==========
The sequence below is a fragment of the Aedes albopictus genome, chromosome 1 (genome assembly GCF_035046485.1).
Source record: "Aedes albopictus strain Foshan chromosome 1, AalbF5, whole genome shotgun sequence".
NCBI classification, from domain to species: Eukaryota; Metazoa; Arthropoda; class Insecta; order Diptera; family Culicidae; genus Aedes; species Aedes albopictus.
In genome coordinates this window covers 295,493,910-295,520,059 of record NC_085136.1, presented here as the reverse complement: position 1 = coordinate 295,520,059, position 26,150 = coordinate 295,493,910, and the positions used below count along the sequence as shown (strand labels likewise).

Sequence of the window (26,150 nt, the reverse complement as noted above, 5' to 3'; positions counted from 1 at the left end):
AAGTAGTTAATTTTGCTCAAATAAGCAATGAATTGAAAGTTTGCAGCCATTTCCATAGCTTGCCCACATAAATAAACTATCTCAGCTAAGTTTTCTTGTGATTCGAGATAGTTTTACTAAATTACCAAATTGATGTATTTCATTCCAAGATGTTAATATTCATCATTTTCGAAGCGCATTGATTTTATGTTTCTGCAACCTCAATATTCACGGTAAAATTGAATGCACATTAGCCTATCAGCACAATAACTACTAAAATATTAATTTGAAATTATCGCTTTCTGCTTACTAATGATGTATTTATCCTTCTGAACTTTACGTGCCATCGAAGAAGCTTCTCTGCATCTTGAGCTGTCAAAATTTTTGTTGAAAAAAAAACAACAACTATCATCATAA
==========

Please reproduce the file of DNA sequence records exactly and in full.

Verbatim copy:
The sequence below is a fragment of the Aedes albopictus genome, chromosome 1 (genome assembly GCF_035046485.1).
Source record: "Aedes albopictus strain Foshan chromosome 1, AalbF5, whole genome shotgun sequence".
NCBI classification, from domain to species: Eukaryota; Metazoa; Arthropoda; class Insecta; order Diptera; family Culicidae; genus Aedes; species Aedes albopictus.
In genome coordinates this window covers 295,493,910-295,520,059 of record NC_085136.1, presented here as the reverse complement: position 1 = coordinate 295,520,059, position 26,150 = coordinate 295,493,910, and the positions used below count along the sequence as shown (strand labels likewise).

Sequence of the window (26,150 nt, the reverse complement as noted above, 5' to 3'; positions counted from 1 at the left end):
AAGTAGTTAATTTTGCTCAAATAAGCAATGAATTGAAAGTTTGCAGCCATTTCCATAGCTTGCCCACATAAATAAACTATCTCAGCTAAGTTTTCTTGTGATTCGAGATAGTTTTACTAAATTACCAAATTGATGTATTTCATTCCAAGATGTTAATATTCATCATTTTCGAAGCGCATTGATTTTATGTTTCTGCAACCTCAATATTCACGGTAAAATTGAATGCACATTAGCCTATCAGCACAATAACTACTAAAATATTAATTTGAAATTATCGCTTTCTGCTTACTAATGATGTATTTATCCTTCTGAACTTTACGTGCCATCGAAGAAGCTTCTCTGCATCTTGAGCTGTCAAAATTTTTGTTGAAAAAAAAACAACAACTATCATCATAA